increase foaming and foam stability or delay the collapse of the foam.
Gelling agents/thickening agents
are additives which increase or stabilise the desired consistency (viscosity) of a cosmetic product.
Hair colorants
are added to cosmetic products in order to effect a permanent or temporary colouration of the hair, depending on the product.
Light filtering substances/UV absorbers
are used to filter certain UV rays and hence protect the skin against premature aging caused by sunlight as well as sunburns. The cosmetics directive lists the light filtering agents permitted for use in cosmetic products.
Moisturisers
help restore or preserve moisture in the skin. They counteract skin dehydration.
Mouth care substances
are added to personal hygiene products intended to care for the mouth.
Opacifiers
are added to clear or transparent cosmetic products in order to render them less light-permeable for visible light or light-related radiation.
Oxidants
are employed to change the chemical composition of substances by supplying them with oxygen.
pH control agents/buffers
are added to cosmetic products in order to provide them with the desired pH value or to stabilise it.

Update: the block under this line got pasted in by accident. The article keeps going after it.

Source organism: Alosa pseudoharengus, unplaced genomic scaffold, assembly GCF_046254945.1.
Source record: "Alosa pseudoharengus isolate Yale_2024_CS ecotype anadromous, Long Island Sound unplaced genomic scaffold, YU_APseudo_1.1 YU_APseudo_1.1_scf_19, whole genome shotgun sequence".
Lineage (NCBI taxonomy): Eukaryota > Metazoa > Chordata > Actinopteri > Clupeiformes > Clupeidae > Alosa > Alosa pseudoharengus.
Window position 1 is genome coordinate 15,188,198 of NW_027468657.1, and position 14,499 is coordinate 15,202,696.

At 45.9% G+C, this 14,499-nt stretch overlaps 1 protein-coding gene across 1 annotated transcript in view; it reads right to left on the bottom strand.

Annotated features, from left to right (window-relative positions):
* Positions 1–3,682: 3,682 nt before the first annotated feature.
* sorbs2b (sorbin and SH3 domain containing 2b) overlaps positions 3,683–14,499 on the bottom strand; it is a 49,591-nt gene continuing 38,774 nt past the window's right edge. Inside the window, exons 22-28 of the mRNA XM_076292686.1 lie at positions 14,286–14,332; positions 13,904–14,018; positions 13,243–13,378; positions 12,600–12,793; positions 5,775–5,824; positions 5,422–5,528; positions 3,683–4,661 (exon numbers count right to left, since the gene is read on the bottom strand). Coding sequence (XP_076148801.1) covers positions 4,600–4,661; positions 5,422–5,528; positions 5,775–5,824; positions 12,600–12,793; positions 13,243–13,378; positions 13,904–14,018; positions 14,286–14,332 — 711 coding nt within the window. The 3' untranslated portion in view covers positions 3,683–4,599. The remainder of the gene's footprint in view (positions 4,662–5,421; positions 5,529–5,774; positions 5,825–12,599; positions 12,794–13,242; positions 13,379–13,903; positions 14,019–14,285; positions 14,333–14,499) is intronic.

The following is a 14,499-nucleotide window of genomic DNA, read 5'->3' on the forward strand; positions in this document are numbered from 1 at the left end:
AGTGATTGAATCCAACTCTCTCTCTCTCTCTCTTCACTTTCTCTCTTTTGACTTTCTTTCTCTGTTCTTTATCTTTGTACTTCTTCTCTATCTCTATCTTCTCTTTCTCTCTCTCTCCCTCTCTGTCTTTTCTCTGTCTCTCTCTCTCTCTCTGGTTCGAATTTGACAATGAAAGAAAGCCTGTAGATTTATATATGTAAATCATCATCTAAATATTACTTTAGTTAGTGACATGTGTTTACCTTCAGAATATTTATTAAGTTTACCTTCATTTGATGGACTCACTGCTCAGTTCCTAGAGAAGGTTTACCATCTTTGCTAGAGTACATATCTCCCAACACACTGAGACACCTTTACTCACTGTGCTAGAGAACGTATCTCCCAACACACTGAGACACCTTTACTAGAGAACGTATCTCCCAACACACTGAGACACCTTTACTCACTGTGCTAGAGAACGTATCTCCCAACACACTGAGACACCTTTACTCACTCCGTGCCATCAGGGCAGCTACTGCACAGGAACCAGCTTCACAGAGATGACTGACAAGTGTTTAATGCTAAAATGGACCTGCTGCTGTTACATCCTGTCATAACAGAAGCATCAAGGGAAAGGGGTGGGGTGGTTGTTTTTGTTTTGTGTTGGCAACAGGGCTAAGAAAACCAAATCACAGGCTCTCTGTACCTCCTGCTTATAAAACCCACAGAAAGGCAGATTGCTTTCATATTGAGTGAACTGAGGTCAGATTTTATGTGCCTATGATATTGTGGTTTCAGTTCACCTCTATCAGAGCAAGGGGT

Preservatives
are added to cosmetics in order to protect them from spoilage by micro organisms (bacteria, fungi, yeasts) and hence preserve their quality. The cosmetics directive bindingly stipulates the preservatives permitted in cosmetic products.
Propellants
are gaseous substances which are added to cosmetic products in pressurised containers and expel the contents when the pressure is released.
Reducing agents
change the chemical composition of other substances by adding hydroxide or subtracting oxygen.
Skin care agents
protect and care for the skin, keeping it supple and smooth, whilst minimising moisture loss, and as such provide a pleasant skin feeling.
Solvents
are used as a base medium for cosmetic preparations and to dissolve certain substances.
Re-moisturising agents
are used in cosmetic preparatory products. They are absorbed by the skin during cleansing and help prevent or reduce the loss of moisture from and dehydration of the skin.
Surfactants/detergents
are surface-active compounds containing both lipophile and hydrophile groups and hence facilitate the through cleansing of skin and hair.
Viscosity control agents
serve to increase or decrease the viscosity of the finished product.